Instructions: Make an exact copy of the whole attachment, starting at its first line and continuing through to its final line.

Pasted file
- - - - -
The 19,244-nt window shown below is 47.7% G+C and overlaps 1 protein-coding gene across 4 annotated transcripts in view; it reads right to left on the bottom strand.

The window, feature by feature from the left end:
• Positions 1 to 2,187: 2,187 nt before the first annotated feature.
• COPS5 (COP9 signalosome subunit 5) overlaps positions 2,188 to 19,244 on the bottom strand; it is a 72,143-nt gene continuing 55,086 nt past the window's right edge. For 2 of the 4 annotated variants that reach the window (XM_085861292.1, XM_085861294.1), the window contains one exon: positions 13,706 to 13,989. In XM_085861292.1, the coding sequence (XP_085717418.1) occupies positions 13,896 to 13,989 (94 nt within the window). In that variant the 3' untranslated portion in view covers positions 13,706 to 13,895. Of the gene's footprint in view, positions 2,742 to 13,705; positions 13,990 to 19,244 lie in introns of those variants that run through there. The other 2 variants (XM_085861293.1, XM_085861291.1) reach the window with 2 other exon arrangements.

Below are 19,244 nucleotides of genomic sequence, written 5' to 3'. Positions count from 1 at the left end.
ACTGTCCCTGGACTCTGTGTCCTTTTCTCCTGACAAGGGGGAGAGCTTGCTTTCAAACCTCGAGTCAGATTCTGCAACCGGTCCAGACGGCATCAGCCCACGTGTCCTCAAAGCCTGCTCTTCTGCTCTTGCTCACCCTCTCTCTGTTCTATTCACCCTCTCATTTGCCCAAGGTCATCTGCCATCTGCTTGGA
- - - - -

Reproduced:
The 19,244-nt window shown below is 47.7% G+C and overlaps 1 protein-coding gene across 4 annotated transcripts in view; it reads right to left on the bottom strand.

The window, feature by feature from the left end:
• Positions 1 to 2,187: 2,187 nt before the first annotated feature.
• COPS5 (COP9 signalosome subunit 5) overlaps positions 2,188 to 19,244 on the bottom strand; it is a 72,143-nt gene continuing 55,086 nt past the window's right edge. For 2 of the 4 annotated variants that reach the window (XM_085861292.1, XM_085861294.1), the window contains one exon: positions 13,706 to 13,989. In XM_085861292.1, the coding sequence (XP_085717418.1) occupies positions 13,896 to 13,989 (94 nt within the window). In that variant the 3' untranslated portion in view covers positions 13,706 to 13,895. Of the gene's footprint in view, positions 2,742 to 13,705; positions 13,990 to 19,244 lie in introns of those variants that run through there. The other 2 variants (XM_085861293.1, XM_085861291.1) reach the window with 2 other exon arrangements.

Below are 19,244 nucleotides of genomic sequence, written 5' to 3'. Positions count from 1 at the left end.
ACTGTCCCTGGACTCTGTGTCCTTTTCTCCTGACAAGGGGGAGAGCTTGCTTTCAAACCTCGAGTCAGATTCTGCAACCGGTCCAGACGGCATCAGCCCACGTGTCCTCAAAGCCTGCTCTTCTGCTCTTGCTCACCCTCTCTCTGTTCTATTCACCCTCTCATTTGCCCAAGGTCATCTGCCATCTGCTTGGA